Zenith Climbing Center

Our digital director tries her hand at rock climbing by spending some time at the new and oh-so-lovely Zenith Climbing Center in Springfield.

DISCLAIMER: The information in this article was fact checked and accurate at press time, but 417 Magazine cannot guarantee its accuracy indefinitely.

Zenith Climbing Center

3534 E. Sunshine St. Ste. 3, Springfield, 417-986-3869, zenithclimbing.com

I love putting together puzzles. The process is challenging, requires creative thinking and gives you something to devote your time to. When you think about it, pretty much everything is a puzzle in its own way, and rock climbing is no exception. Instead of coming together to create an adorable scene of kittens in a basket or a picturesque landscape, my experience resulted in calluses, humility and a new appreciation for the sport. 

Zenith Climbing Center (3534 E. Sunshine St., Ste. 3, Springfield, 417-986-3869) is a hop, skip and a jump from the 417 Magazine office, and our entire staff had been anxiously awaiting its opening since negotiations for the space started in April 2015. I’ve never really rock climbed, so I marked my writing territory immediately and waited for the facility to open. I registered for Ropes 1 with Zenith Climbing Center co-owner Everett Pauls so I could learn more about the sport, get certified to climb and put my strength to the test. Knowing that I would learn tons of wacky climbing jargon was an added bonus.

 

THE CLIMBING CENTER

If you’re looking for love at first sight, take a trip to Zenith. You’ll experience all the symptoms of a seventh grade crush, including but not limited to jaw dropping, drooling and staring. It’s just so darn pretty! When you enter, the first thing you see is massive floor-to-ceiling walls. While you revel in wonder, climbers dance their way to the top of these teal and white walls, using rainbow-colored holds to propel themselves up a little bit at a time. 

After your initial awe subsides, you’ll see that there’s much more to Zenith than the main climbing area for lead climbing and top roping, including two bouldering walls, a space for strength training, a kid’s area complete with a slide, a yoga studio, showers, bathrooms, a hammock and a foosball table. Zenith has a variety of classes for adults and youth including yoga and aerial silk classes. The center even offers kids camps, has youth climbing teams and hosts birthday parties. If you’re really lucky, a dog named Karen might grace you with her presence during your visit. It’s a climbing center that is not only designed for climbing, but designed for chillin’, too.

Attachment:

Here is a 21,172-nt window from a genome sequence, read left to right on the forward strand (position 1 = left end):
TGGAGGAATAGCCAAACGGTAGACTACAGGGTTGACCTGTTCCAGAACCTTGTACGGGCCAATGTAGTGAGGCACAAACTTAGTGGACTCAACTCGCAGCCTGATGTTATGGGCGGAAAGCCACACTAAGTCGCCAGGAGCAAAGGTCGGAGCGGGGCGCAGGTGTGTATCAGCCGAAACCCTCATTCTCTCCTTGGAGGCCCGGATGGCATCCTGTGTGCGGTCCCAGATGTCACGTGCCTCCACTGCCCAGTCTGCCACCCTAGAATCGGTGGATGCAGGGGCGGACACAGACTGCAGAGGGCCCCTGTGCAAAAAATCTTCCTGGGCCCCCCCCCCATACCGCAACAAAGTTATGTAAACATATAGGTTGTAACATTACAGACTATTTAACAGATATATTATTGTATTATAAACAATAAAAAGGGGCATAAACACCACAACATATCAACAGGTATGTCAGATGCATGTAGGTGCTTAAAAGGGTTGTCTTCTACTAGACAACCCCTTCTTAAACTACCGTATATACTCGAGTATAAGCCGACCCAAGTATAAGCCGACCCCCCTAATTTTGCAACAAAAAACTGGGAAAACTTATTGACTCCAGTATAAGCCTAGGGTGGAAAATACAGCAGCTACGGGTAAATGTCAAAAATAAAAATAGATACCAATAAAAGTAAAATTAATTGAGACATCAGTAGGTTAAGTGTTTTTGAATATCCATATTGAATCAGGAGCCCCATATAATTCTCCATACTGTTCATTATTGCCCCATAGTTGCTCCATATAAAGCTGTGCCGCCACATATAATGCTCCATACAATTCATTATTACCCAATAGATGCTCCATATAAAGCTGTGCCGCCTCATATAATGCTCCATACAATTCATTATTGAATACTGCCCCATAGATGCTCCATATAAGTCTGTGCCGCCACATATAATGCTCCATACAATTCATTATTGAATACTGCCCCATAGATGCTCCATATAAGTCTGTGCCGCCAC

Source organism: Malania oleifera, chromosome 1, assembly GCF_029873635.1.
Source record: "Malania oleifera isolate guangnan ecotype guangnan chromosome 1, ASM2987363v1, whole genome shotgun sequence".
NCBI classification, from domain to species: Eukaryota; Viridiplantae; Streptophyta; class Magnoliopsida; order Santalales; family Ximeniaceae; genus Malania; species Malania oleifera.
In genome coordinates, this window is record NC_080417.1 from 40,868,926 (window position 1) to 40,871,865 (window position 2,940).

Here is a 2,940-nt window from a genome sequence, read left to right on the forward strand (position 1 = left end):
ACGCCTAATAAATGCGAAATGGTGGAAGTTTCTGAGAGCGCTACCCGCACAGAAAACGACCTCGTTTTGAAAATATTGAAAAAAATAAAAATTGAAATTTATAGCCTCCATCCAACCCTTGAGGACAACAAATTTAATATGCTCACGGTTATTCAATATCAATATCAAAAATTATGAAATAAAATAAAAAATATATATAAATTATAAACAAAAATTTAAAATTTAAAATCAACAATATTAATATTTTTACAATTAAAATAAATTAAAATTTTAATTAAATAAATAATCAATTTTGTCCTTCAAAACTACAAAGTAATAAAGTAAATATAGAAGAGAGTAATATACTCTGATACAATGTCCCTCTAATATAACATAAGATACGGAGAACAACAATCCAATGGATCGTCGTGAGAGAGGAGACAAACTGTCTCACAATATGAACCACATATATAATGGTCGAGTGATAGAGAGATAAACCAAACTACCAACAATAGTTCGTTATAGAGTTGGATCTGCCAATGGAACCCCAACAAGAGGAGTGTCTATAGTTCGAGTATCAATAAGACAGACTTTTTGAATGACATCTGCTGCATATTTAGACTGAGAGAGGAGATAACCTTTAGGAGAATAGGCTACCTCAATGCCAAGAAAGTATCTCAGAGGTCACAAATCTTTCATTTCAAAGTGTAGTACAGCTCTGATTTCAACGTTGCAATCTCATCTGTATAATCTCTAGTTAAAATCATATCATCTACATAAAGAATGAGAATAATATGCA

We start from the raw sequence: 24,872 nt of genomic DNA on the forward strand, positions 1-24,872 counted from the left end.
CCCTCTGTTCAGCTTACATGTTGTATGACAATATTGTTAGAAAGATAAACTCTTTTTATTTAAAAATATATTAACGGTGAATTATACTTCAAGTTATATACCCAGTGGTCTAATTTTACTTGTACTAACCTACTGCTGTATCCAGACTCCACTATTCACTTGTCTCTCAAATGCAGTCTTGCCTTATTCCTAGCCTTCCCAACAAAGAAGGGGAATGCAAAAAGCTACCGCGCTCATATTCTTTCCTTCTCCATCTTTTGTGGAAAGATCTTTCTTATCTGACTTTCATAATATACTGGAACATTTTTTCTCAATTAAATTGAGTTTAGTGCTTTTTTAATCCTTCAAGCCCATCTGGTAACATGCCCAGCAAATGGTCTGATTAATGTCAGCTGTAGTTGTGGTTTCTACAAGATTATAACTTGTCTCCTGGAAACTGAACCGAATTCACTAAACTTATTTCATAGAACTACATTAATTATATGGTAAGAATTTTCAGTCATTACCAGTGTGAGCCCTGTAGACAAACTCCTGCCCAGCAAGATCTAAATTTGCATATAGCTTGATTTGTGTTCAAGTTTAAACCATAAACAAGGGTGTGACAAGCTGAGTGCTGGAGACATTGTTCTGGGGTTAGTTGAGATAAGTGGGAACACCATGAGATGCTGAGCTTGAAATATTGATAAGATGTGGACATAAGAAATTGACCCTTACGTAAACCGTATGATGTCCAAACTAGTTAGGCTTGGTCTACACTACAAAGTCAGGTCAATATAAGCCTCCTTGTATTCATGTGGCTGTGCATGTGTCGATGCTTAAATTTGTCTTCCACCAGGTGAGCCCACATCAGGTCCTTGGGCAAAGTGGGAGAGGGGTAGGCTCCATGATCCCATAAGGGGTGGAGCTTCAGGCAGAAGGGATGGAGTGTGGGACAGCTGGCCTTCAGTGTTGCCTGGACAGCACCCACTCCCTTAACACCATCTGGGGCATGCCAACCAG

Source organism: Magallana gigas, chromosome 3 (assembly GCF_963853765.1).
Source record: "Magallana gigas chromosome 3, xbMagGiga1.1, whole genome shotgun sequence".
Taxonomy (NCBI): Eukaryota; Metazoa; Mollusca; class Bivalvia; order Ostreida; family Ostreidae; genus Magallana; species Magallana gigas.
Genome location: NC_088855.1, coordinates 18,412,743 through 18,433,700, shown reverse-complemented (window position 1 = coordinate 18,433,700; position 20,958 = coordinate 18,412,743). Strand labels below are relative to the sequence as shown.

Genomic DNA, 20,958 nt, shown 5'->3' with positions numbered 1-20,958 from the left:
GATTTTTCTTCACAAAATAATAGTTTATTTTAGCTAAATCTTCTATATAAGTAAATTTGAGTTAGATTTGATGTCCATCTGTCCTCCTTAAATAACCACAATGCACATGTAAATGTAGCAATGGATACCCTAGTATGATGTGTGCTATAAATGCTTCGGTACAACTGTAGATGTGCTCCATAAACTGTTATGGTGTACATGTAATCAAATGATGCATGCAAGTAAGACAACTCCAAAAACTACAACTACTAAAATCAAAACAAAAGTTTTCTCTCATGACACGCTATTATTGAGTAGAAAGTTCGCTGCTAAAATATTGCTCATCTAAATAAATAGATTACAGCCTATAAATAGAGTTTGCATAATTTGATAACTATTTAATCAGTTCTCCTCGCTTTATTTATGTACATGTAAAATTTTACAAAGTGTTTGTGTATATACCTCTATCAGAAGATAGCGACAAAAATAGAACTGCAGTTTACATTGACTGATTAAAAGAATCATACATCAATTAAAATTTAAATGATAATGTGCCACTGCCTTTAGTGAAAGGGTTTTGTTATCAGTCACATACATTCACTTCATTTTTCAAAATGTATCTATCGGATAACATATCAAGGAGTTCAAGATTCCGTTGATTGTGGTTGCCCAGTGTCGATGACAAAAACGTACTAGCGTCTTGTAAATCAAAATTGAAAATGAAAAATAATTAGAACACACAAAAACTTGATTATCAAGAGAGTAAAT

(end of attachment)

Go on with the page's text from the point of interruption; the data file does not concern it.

Unlike my previous Get Fits, climbing very evidently has its own culture. It’s laid back and exudes a community feel. People converse casually and root on complete strangers, as they attempt to conquer routes. It’s unique, refreshing and inspiring.


After mastering the climbing basics, Dayle learned the ins and outs of equipment from instructor Everett Pauls.

THE CLASS

Everything is super-modern at Zenith, so I signed my safety waiver on a tablet then got set up with a harness, shoes and all the other necessary equipment, which was included in the $40 class fee. 

I plopped down to put my shoes on and immediately felt like one of Cinderella’s evil stepsisters trying on a too-small glass slipper. They were tiny! I went back to the front desk to grab a bigger size, and was told the shoes are meant to be small so that there isn’t any dead space, but not so small that your toes are curling. 

Once I got my shoe situation under control, it was time for class to start. Pauls introduced himself as the teacher of Ropes 1. Pauls has been climbing for nine years, holds competitive climbing records and is an American Mountain Guides Association Single Pitch Instructor. I had been chomping at the bit to climb all day, so I was pleased as punch when he kicked off class at the front bouldering wall. Bouldering is when you climb a rock wall without ropes or harnesses. Inevitably you will fall, so there are super cushy padded floors beneath you.